On Wednesday, the U.S. House of Representatives voted 242 to 184 to ban abortion after 20 weeks of pregnancy. The vote on the Pain-Capable Unborn Child Protection Act was mainly decided along party lines, with one member voting present. Four Republicans and four Democrats, however, broke party rank, and cast ballots contrary to the majority of their colleagues.
With the bill now headed to the Senate, some are labeling the late-term abortion ban as “unconstitutional.” Arguing against the ban, some members of Congress had harsh words to say about the bill, referring to typical pro-abortion talking points in their rebuttals.
However, it is worthwhile to dissect what the Pain-Capable Unborn Child Protection Act is really about: this bill protects preborn children who have been growing and developing in their mother’s wombs for five months. They can feel pain.
Science tells us that life begins at conception. This is not religious dogma, as some opponents of the bill consider it to be. On this basis, abortion should be banned from the very start. However, we do not live in a political landscape where an outright ban on abortion is acceptable to many voters. Thus, it helps to save as many babies as we can from abortion, when we can, and it does well to start with those who can feel excruciating pain – a kind of pain which, according to some researchers, is felt more prominently by the preborn than older children or adults.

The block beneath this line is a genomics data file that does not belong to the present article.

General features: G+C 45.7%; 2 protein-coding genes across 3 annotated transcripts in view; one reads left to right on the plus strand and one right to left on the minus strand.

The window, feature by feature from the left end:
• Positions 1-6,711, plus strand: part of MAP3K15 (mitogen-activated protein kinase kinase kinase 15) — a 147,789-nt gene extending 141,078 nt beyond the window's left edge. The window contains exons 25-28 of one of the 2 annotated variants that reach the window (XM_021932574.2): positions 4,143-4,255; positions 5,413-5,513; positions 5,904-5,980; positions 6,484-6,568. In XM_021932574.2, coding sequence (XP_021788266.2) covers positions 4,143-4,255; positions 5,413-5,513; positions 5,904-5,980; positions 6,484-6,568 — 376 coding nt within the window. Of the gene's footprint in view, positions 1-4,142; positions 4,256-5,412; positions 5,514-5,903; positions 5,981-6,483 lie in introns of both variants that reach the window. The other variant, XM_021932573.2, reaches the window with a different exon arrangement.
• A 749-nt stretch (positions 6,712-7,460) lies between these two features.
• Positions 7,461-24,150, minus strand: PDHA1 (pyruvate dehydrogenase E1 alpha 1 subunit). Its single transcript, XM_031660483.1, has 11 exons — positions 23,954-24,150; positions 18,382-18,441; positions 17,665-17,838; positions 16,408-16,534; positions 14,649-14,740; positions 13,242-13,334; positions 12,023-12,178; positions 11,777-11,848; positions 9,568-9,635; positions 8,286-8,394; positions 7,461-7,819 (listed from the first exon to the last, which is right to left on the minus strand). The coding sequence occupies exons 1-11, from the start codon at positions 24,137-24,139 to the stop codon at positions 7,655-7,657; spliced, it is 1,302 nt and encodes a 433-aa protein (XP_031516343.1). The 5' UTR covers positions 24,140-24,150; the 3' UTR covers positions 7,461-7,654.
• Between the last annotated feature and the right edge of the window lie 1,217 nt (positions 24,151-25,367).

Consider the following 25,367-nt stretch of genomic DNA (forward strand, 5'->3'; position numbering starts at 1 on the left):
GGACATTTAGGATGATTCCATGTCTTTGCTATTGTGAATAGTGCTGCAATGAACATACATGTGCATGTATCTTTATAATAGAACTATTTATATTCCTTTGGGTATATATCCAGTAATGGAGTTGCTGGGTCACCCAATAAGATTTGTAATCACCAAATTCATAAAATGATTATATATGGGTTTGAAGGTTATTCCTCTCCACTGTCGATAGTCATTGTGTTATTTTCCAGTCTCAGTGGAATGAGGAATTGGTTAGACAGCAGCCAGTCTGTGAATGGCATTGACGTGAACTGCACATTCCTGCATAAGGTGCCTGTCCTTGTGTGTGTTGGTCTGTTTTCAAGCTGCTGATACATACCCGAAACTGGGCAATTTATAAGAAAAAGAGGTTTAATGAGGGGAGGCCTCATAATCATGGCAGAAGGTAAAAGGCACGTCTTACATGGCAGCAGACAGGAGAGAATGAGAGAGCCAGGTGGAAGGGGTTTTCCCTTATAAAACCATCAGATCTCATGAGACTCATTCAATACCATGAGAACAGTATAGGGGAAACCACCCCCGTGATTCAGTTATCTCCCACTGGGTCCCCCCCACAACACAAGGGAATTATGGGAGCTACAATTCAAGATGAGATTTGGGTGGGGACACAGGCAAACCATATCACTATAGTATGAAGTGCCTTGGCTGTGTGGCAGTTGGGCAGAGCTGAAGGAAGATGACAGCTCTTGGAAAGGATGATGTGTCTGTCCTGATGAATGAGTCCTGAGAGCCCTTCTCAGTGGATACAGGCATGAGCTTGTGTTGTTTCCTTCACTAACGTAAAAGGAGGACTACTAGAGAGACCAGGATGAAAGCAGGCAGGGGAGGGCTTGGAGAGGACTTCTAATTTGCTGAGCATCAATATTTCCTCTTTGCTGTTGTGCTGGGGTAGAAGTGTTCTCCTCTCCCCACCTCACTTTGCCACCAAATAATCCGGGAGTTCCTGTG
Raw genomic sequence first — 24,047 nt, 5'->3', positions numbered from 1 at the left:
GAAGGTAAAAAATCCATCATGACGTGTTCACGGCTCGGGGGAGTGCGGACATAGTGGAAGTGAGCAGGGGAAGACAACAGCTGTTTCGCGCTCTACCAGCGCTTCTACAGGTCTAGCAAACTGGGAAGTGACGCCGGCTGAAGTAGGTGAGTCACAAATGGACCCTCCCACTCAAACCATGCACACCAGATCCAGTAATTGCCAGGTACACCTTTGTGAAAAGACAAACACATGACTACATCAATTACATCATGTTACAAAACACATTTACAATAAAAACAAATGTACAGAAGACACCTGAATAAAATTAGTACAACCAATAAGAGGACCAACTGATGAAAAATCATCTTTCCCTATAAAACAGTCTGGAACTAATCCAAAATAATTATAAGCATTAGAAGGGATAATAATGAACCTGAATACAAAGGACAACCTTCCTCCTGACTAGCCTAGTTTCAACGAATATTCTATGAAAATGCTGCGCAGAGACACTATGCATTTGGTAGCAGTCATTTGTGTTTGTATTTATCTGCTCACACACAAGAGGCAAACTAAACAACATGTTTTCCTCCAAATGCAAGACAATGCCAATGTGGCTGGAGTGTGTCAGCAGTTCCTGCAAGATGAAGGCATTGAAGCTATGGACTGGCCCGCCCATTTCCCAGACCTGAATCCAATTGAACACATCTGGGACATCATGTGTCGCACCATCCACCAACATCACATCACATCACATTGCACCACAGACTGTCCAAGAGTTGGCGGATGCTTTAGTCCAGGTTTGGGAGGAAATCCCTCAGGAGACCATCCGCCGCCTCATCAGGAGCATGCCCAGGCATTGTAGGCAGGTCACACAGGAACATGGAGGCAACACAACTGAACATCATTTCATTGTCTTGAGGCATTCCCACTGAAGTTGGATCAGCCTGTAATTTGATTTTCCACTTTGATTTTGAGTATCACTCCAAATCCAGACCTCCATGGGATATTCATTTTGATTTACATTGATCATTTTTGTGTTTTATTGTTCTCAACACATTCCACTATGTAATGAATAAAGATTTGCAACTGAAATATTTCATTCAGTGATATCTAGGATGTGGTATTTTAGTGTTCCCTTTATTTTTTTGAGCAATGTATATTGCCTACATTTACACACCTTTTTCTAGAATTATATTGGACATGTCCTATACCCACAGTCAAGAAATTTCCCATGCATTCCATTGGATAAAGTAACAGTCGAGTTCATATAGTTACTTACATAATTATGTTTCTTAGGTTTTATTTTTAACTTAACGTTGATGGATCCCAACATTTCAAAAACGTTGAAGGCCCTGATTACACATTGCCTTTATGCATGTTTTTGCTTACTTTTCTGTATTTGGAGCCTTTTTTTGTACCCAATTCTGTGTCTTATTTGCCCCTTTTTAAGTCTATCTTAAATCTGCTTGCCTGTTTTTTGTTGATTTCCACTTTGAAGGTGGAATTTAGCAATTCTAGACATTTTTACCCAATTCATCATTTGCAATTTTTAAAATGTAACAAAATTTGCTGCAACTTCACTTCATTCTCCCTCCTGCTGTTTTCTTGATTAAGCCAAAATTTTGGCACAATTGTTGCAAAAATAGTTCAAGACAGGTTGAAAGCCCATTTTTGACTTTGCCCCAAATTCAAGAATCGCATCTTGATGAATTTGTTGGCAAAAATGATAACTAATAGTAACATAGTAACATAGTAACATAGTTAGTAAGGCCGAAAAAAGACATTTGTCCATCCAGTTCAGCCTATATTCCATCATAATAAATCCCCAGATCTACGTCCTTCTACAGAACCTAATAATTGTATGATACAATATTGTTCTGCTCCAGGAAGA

Rep. Diane Black (R-TN), who co-sponsored the bill, admits that “[i]n truth, this is just a modest, compassionate bill that does not in any way change abortion law for the first five months of pregnancy.” That’s a pretty good summary.
Unfortunately, many who opposed the bill during the floor debate did not believe so. Rep. Ted Deutch (D-FL), almost from the start of his speech, called out pro-life members of Congress for trying to ban all abortions. He claimed “…Republican colleagues have no interest in preventing abortions after 20 weeks. Motivation behind H.R. 36 couldn’t be more transparent. They want to make abortion after 20 weeks illegal and abortions before 20 weeks impossible.”
However, the pro-life argument swayed more members, and the bill passed.
Rep. Deutch and all others who oppose this ban must realize that the United States is one of seven nations in the world that permits abortions after 20 weeks. The United States is one of only of four nations in the world that allows abortions up until birth, for any reason. Members of Congress must awaken to this grave human rights injustice.
The Pain-Capable Unborn Child Protection Act is a step in the right direction – and that is something worth celebrating. Those who defend human rights were able to come together and agree that pain-capable preborn babies ought to be legally protected.